The United States Attorney's office for the District of Alaska has had a rich and interesting history. In 1868, "Seward's Folly" quickly became a national treasure with the discovery of gold and other natural resources. Waves of settlers and fortune hunters arrived, some of whom were intent on breaking the law. The treaty that ceded the land from Russia did not provide for any laws, however, and the territory remained unregulated in its first year of American possession. The Act of July 27, 1868 extended jurisdiction of the United States District Courts of Washington, Oregon, and California to include the people and lands of Alaska. Minor offenses were tried before military courts administered by the United States Army and Navy, and Major offenders were transported to the United States District Court in Portland, Oregon.
In 1884, Congress enacted the legislation which defined the territory of Alaska as a civil and judicial district with its seat at Sitka. Court sessions were held at Wrangell and in other such places as the judge deemed expedient. The Act of March 3, 1891 extended appellate jurisdiction of Ninth Circuit Court of Appeals to include Alaska. The District Court located at Sitka had administrative responsibility for the entire territory, as the territory was later divided into several divisions. The first United States Attorneys in Alaska operated under this territorial system and were based in Sitka. One of the earliest exceptions to this court session in Sitka was the water lane circuit. In this perhaps unique situation for an Office of the United States Attorney, a session of the district court was administered on board the revenue cutter, Bear, a ship that transported the court up and down the coast of Alaska.
Organization of the Courts
In 1900, provision was made for removal of the territorial capital from Sitka to Juneau. At the same time the district was divided into three division with courts meeting at Juneau, Nome, and Eagle (later moved to Fairbanks). In 1909, a fourth division came into existence. The first two division remained the same with the headquarters of the third division being moved to Valdez (later moved to Anchorage in 1943), and the newly created fourth meeting at Fairbanks. Each division had its own United States Attorney appointed by the President. This organization of the courts remained until statehood in 1959 when the unified District of Alaska was created.
Keystone Canyon Riot
Nathan V. Harlan was United States Attorney in the early part of this century when one of the most famous and notorious cases in Alaskan history came to trial. Referred to formally as the E.C. Hasey case, it became popularly known by its precipitation event, the Keystone Canyon Riot. Rival factions had competed for access to the right-of-way to what became the lucrative Copper River Railway. On one side of the argument stood the Morgan-Guggenheim interest, known as the "Alaska Syndicate." Just as interested in the land was their competition, the Alaska-Reynolds Company. The competition evolved into a battle when a shoot-out ensued at Keystone Canyon resulting in one man's death. Fictionalized in the novel, The Iron Trail, the episode became a struggle over the question of the environment, an issue that commands attention even today.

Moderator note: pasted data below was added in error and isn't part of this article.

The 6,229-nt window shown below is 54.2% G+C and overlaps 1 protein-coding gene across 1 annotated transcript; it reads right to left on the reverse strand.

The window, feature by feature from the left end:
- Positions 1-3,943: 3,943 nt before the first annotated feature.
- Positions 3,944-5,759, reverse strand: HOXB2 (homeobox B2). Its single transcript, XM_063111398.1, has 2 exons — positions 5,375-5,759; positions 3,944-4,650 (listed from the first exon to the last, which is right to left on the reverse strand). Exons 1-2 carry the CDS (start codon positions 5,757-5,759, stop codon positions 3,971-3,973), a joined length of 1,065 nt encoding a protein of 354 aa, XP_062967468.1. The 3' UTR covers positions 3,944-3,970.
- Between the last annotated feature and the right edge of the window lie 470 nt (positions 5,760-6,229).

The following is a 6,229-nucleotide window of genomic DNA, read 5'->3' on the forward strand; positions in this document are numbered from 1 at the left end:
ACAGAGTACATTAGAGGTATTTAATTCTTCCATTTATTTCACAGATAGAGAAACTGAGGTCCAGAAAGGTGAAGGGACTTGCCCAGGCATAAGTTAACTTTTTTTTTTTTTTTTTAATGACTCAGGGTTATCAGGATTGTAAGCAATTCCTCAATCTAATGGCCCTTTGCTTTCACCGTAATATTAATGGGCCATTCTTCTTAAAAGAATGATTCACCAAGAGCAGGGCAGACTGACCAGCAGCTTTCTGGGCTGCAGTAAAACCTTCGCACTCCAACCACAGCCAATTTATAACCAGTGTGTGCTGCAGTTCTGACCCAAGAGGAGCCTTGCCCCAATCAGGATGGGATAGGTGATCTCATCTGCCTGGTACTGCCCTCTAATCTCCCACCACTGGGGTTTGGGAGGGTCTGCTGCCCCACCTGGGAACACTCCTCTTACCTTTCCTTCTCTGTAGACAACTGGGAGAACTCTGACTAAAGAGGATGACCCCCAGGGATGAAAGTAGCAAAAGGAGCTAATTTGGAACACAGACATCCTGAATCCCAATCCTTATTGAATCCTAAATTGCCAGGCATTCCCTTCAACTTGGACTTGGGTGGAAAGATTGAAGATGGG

United States Attorney - Later Years
Other prominent United States Attorneys served this district. Joseph W. Kehoe (1934-1942) gained recognition as a watercolor artist of Alaskan scenes. Warren N. Cuddy (1929-1933) founded the First National Bank of Anchorage, one of Alaska's two largest banking enterprises. Ralph Julian Rivers (1933-1944) was Alaska's first elected Representative in Congress, serving from 1959 to 1966. Theodore Fulton (Ted) Stevens was appointed in Fairbanks from 1954 to 1956 and later elected Senator in 1968. Michael Spaan (1981-1989) served the longest term as a United States Attorney for this district. He also personally tried the longest criminal case in the history of the state which resulted in RICO, fraud, and extortion convictions of two well-known lobbyists and political brokers. Spaan also gained widespread reputation for this vigorous enforcement of laws designed to protect Alaska's rich fishing grounds.